We found that class II molecules were located on the basolateral plasma membrane, in BL-EE, and in multivesicular compartments that were accessible to both apical and basolateral endocytic markers, but not at the apical plasma membrane or in AP-EE. Hershberg et al. (48) found that class II-restricted peptides were only presented when fed basolaterally. Our data are in agreement with this observation if HLA-DR were loaded at the plasma membrane or in early (recycling?) basolateral endosomes. The FL residues in the cytoplasmic tail of the HLA-DR1 β-chain were required for efficient basolateral sorting and internalization at the basolateral plasma membrane and thus for localization in BL-EE. A dihydrophobic motif (LL or FL) is found in the β-chain cytoplasmic tail of several species (13), indicating an important role of this evolutionary conserved motif in the function of class II molecules. The α-chain cytoplasmic tail was also required for efficient basolateral transport of DR1 molecules, as truncation of either tail lead to nonpolarized sorting of the class II molecules. The α-chain tail may contribute to correct folding of the FL motif to be recognized by a sorting machinery or the α-chain may contain sorting information. These results are consistent with a previous study (11) where we found that both the class II α and β cytoplasmic tails were required for internalization of HLA-DR1 from the plasma membrane. Moreover, Zhong et al. (13) identified a dileucine motif in the cytoplasmic tail of the mouse Ak class II β-chain, corresponding to the FL residues in DRβ, as essential for Ag presentation by recycling class II molecules. Several studies have shown that tailless and full-length class II molecules differed in their Ag presenting capacity (10, 11, 49, 50, 51), and truncation of the β-chain were found to reduce the level of class II-associated invariant chain peptide complexes (52), possibly caused by different intracellular routing of wild-type and truncated class II molecules.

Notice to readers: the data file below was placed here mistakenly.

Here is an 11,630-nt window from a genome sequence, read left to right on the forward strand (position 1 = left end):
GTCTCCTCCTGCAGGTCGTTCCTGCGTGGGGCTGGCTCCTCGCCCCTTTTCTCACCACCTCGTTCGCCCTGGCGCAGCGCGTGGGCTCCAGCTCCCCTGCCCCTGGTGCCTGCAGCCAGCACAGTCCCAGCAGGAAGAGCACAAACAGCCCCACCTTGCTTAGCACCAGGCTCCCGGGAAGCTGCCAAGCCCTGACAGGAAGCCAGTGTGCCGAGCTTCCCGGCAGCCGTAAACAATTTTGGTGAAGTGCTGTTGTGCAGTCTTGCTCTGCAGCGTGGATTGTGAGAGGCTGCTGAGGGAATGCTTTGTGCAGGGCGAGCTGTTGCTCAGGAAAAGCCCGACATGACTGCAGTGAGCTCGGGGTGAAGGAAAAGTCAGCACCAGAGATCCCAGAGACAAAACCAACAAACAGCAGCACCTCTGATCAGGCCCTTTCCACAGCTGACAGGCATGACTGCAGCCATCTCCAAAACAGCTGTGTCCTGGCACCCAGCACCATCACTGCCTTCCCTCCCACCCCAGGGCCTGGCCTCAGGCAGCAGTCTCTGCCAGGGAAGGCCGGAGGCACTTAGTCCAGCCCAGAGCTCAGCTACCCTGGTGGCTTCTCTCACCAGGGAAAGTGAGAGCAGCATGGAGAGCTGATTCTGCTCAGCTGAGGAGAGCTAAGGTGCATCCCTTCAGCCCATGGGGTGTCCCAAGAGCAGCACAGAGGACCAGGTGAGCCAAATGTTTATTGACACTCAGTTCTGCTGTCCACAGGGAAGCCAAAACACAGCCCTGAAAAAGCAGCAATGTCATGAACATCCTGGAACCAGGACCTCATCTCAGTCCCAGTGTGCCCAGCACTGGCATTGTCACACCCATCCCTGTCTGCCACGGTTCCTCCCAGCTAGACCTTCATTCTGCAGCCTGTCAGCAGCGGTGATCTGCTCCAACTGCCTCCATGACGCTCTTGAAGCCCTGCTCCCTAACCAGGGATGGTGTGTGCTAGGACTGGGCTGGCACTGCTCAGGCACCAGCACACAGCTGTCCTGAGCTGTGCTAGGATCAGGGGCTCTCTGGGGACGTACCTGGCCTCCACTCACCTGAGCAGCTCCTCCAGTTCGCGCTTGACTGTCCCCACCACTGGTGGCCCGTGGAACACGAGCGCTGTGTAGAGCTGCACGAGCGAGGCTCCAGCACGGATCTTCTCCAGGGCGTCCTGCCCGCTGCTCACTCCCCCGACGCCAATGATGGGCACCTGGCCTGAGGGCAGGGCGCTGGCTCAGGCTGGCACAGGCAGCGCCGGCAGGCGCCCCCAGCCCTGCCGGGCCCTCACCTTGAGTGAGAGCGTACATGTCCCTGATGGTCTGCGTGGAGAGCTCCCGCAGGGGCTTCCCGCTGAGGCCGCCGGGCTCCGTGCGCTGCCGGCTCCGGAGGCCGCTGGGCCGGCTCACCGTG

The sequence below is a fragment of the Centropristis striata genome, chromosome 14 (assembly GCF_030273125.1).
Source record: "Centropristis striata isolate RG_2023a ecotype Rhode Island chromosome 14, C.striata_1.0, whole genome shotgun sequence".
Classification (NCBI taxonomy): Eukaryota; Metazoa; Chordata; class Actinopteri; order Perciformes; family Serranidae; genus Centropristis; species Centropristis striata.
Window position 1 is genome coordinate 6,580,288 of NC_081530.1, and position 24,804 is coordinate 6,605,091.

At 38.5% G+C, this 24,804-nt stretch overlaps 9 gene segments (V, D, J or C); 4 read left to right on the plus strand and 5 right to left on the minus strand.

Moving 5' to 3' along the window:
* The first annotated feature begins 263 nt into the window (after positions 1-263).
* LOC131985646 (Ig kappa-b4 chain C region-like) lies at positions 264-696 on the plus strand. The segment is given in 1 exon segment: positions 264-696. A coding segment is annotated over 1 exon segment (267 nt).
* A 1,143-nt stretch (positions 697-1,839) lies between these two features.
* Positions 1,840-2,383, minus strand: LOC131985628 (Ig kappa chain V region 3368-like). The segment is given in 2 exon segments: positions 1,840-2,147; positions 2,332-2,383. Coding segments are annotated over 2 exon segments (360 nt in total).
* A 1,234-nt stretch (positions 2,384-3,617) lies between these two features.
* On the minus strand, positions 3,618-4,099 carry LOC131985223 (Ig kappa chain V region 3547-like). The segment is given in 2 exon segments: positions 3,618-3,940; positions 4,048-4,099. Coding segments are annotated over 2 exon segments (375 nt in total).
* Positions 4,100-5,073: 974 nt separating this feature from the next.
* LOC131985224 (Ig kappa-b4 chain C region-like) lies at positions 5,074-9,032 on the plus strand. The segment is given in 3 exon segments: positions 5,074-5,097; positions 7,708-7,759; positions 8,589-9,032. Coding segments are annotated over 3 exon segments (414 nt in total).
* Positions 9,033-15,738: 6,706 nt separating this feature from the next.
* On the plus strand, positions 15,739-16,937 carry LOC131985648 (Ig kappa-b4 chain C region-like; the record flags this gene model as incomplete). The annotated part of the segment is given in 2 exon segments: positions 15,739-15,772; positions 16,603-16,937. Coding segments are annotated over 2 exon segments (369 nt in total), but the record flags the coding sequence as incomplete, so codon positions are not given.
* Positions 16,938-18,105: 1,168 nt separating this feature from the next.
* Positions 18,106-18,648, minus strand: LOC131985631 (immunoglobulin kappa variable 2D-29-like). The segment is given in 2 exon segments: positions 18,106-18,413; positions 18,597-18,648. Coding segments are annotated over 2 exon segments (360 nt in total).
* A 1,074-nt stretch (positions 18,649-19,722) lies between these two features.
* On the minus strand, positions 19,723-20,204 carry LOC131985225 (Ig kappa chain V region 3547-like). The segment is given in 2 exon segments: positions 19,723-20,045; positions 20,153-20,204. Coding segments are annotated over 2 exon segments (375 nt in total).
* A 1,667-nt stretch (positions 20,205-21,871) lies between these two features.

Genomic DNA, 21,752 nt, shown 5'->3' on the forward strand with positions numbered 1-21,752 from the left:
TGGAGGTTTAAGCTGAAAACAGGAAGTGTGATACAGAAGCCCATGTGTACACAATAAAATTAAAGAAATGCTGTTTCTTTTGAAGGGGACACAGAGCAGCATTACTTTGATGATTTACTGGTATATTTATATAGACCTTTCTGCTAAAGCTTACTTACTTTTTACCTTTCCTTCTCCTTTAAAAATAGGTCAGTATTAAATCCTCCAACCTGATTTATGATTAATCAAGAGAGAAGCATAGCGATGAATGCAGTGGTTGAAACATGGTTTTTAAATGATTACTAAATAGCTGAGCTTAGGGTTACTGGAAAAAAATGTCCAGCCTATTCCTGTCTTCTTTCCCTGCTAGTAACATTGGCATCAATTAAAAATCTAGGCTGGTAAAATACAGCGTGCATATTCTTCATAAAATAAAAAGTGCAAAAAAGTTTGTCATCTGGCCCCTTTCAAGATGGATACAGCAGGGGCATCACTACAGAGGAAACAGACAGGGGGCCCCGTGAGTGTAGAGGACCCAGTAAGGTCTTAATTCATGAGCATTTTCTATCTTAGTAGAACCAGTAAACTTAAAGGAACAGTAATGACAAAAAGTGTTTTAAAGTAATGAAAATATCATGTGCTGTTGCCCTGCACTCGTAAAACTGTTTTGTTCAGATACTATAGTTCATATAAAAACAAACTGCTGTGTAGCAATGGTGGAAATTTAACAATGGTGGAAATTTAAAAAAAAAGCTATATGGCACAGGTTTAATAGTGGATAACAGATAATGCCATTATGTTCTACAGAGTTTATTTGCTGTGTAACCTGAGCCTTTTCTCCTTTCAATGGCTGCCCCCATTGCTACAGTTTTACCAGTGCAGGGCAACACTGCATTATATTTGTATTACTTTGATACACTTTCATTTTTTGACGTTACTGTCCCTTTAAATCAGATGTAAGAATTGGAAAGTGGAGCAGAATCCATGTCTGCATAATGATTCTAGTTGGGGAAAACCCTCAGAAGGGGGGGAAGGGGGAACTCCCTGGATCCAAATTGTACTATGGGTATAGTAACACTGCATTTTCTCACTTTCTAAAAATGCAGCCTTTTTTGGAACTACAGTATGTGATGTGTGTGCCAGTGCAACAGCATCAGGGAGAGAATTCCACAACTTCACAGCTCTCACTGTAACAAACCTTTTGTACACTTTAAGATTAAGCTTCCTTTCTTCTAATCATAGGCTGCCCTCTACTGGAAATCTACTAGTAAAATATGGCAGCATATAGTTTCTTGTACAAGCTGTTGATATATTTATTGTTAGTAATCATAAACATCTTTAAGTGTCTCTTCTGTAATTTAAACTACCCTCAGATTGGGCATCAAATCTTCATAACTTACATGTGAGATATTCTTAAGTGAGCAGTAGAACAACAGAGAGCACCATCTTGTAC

The cytoplasmic tail of Ii contains two leucine-based basolateral sorting signals, which also function as internalization signals (30). Ii coexpression only marginally increased the basolateral distribution of wild-type and truncated class II molecules, which is not surprising, considering that only a few percent of the surface class II molecules are in complex with Ii and that this fraction is efficiently internalized (43). Thus, the main role of Ii may be to target newly synthesized class II molecules to endosomes. Basolateral sorting signals within the class II cytoplasmic tails may then be important for transport of these molecules to the basolateral surface after dissociation from Ii in endosomes. Together, our data suggest that intracellular transport of class II-Ii is directed by the function of several different leucine-based signals. The amino acid context requirements for motifs involved in both basolateral sorting and internalization may be identical or differ (27, 28, 53), and it is tempting to speculate that the motifs have different affinities for components of the sorting machinery and may even work differently at different sorting stations, resulting in a fine tuning of the final routing and destination of the class II-Ii complex within the cell.